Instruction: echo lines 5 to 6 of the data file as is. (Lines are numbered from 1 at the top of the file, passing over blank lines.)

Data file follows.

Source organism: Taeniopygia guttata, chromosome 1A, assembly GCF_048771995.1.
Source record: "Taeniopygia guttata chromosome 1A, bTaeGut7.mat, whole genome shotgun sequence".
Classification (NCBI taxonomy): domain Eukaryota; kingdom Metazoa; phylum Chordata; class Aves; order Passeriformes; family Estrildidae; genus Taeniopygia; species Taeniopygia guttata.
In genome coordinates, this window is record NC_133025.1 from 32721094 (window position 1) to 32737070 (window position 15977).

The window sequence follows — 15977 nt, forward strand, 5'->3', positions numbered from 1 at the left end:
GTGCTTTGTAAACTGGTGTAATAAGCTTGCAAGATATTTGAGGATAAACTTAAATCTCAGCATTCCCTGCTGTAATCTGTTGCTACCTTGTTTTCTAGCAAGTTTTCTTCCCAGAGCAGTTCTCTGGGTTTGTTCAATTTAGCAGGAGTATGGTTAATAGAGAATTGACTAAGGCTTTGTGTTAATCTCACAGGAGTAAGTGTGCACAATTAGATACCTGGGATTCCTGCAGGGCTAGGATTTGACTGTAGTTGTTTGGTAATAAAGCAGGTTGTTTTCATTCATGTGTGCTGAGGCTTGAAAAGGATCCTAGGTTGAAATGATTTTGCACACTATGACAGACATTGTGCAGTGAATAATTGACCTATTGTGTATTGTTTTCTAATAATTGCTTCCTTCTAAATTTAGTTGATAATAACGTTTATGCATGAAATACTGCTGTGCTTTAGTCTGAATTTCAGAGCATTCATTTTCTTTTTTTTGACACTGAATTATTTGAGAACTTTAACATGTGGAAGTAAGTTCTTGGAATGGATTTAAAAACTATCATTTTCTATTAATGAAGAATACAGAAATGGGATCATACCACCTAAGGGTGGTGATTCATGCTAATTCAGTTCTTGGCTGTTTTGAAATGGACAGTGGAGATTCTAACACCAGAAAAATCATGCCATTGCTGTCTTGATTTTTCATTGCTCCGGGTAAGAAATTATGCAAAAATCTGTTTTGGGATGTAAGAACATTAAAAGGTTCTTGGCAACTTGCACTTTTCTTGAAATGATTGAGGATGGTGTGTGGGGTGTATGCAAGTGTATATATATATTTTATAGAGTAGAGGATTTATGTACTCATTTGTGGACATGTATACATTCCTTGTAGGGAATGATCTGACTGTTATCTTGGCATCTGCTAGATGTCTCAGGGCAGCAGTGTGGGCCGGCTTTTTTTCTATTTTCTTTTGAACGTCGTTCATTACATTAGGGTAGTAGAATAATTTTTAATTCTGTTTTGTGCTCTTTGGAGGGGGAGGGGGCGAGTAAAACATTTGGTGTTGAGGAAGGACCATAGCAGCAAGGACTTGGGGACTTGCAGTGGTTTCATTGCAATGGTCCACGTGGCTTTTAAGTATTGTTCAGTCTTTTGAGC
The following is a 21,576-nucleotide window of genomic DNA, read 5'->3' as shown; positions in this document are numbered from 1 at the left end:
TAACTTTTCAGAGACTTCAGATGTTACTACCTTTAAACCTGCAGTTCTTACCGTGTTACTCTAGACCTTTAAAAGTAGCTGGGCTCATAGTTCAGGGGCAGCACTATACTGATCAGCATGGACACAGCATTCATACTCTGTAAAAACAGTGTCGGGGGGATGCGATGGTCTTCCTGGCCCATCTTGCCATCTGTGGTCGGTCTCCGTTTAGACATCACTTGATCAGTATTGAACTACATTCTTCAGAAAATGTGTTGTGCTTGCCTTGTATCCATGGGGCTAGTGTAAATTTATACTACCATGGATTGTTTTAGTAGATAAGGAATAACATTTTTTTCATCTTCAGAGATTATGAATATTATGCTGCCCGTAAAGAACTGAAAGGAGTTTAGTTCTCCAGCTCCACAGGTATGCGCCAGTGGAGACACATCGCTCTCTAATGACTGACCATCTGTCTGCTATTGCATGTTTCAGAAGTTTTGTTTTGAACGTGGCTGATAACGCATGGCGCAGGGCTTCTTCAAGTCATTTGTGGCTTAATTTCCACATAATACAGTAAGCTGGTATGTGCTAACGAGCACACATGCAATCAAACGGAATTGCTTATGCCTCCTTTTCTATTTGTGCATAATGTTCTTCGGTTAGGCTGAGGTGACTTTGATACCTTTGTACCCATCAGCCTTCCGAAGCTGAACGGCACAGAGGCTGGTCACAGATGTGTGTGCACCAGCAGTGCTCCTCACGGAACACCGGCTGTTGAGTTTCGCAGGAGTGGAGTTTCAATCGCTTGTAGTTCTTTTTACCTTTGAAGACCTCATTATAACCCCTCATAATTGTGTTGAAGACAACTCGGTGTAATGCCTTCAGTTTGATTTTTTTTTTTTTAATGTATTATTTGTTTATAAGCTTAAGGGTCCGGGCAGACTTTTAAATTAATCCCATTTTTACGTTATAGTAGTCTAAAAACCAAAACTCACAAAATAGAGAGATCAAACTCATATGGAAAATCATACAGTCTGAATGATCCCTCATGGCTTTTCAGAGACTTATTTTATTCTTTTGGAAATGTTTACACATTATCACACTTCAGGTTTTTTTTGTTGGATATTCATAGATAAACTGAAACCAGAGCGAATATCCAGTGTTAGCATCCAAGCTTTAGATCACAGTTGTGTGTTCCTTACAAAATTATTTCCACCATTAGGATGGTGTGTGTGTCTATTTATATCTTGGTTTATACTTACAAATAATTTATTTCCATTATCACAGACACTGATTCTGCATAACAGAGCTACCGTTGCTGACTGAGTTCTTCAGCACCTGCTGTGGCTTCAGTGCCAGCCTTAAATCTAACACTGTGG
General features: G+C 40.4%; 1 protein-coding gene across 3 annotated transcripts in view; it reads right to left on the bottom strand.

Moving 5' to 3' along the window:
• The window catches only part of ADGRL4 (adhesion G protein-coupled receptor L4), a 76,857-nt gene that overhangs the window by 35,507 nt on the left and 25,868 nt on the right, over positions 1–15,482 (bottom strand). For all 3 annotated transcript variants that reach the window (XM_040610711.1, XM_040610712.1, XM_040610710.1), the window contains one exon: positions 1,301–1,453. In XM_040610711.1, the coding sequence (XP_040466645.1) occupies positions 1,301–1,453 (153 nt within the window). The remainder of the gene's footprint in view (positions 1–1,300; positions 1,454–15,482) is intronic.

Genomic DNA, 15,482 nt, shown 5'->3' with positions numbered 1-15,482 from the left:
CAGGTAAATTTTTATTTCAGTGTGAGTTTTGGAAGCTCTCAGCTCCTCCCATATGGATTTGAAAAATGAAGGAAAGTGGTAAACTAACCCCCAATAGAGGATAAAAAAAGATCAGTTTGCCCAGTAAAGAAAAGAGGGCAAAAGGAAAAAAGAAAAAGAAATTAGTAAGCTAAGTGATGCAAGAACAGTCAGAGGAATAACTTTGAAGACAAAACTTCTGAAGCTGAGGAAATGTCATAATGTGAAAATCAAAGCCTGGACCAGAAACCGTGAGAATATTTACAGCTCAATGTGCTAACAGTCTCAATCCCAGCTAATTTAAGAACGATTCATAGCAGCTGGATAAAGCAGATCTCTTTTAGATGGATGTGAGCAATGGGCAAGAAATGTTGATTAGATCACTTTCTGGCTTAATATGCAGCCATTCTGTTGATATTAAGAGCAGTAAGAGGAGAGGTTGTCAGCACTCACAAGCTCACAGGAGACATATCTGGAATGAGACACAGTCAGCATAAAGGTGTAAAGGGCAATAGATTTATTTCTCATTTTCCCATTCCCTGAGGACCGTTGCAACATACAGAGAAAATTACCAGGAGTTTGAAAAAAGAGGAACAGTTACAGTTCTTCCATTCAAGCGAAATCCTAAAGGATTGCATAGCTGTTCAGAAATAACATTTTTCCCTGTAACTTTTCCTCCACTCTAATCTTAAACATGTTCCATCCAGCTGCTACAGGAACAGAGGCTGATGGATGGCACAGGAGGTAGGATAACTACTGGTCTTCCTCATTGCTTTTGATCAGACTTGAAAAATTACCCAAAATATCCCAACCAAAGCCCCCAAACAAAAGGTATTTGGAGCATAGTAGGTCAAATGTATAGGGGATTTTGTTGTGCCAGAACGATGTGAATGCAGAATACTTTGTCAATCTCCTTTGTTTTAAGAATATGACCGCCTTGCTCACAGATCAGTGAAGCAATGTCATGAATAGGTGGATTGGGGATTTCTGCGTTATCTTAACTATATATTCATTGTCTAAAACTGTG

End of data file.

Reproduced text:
The window sequence follows — 15977 nt, forward strand, 5'->3', positions numbered from 1 at the left end:
GTGCTTTGTAAACTGGTGTAATAAGCTTGCAAGATATTTGAGGATAAACTTAAATCTCAGCATTCCCTGCTGTAATCTGTTGCTACCTTGTTTTCTAGCAAGTTTTCTTCCCAGAGCAGTTCTCTGGGTTTGTTCAATTTAGCAGGAGTATGGTTAATAGAGAATTGACTAAGGCTTTGTGTTAATCTCACAGGAGTAAGTGTGCACAATTAGATACCTGGGATTCCTGCAGGGCTAGGATTTGACTGTAGTTGTTTGGTAATAAAGCAGGTTGTTTTCATTCATGTGTGCTGAGGCTTGAAAAGGATCCTAGGTTGAAATGATTTTGCACACTATGACAGACATTGTGCAGTGAATAATTGACCTATTGTGTATTGTTTTCTAATAATTGCTTCCTTCTAAATTTAGTTGATAATAACGTTTATGCATGAAATACTGCTGTGCTTTAGTCTGAATTTCAGAGCATTCATTTTCTTTTTTTTGACACTGAATTATTTGAGAACTTTAACATGTGGAAGTAAGTTCTTGGAATGGATTTAAAAACTATCATTTTCTATTAATGAAGAATACAGAAATGGGATCATACCACCTAAGGGTGGTGATTCATGCTAATTCAGTTCTTGGCTGTTTTGAAATGGACAGTGGAGATTCTAACACCAGAAAAATCATGCCATTGCTGTCTTGATTTTTCATTGCTCCGGGTAAGAAATTATGCAAAAATCTGTTTTGGGATGTAAGAACATTAAAAGGTTCTTGGCAACTTGCACTTTTCTTGAAATGATTGAGGATGGTGTGTGGGGTGTATGCAAGTGTATATATATATTTTATAGAGTAGAGGATTTATGTACTCATTTGTGGACATGTATACATTCCTTGTAGGGAATGATCTGACTGTTATCTTGGCATCTGCTAGATGTCTCAGGGCAGCAGTGTGGGCCGGCTTTTTTTCTATTTTCTTTTGAACGTCGTTCATTACATTAGGGTAGTAGAATAATTTTTAATTCTGTTTTGTGCTCTTTGGAGGGGGAGGGGGCGAGTAAAACATTTGGTGTTGAGGAAGGACCATAGCAGCAAGGACTTGGGGACTTGCAGTGGTTTCATTGCAATGGTCCACGTGGCTTTTAAGTATTGTTCAGTCTTTTGAGC